1 Hitchcock: Color Design and Characterization–Red, Yellow, Orange

Research in progress: Updated June 4, 2021

Hitchcock’s color design is always driven by the demands of narrative and characterization.

Richard Allen has observed that Hitchcock’s color designs balance the expressive demands of color with the constraints of realism.

In his movies, bold colors and the contrast of color patterns express symbolically the films’ themes and characters motivations and conduct.

The color red signals an acute crisis.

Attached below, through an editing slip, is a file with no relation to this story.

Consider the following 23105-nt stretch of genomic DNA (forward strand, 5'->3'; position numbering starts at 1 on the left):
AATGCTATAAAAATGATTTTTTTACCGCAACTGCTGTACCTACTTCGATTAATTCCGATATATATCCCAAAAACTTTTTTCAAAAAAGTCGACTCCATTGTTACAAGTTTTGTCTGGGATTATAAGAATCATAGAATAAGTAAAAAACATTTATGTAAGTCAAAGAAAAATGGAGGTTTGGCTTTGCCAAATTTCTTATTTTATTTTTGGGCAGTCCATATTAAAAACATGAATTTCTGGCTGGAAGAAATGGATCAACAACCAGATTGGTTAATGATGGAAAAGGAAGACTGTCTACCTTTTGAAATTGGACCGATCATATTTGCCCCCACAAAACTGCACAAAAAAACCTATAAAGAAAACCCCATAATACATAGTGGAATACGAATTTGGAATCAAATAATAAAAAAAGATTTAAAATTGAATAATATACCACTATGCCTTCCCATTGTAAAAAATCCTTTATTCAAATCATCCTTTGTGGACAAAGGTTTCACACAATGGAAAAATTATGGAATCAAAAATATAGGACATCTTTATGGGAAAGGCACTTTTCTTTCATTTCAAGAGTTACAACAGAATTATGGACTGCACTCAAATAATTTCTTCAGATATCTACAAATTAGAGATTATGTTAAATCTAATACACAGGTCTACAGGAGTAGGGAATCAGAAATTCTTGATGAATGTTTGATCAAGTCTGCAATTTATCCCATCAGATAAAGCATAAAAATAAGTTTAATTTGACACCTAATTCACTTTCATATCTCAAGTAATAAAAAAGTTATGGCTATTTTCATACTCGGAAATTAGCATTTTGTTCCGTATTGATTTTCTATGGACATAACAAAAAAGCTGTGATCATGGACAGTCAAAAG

The color red features prominently in several movies, such as The Man Who Knew Too Much and Marnie.

In The Man Who Knew Too Much, red chairs hold the cymbals, red drapes hang over the stage and in the boxes  of the assassin and prime minister.

In one shot, Jo is on the right, and the assassin is on the left of a red drape.

The kidnapped boy is held  upstairs in a room dominated by the color red.

The colors of yellow and orange are coded as warnings.

In Frenzy, Bob’s outfit is orange, warning of imminent danger

The color yellow is a milder warning, as manifest in Topaz.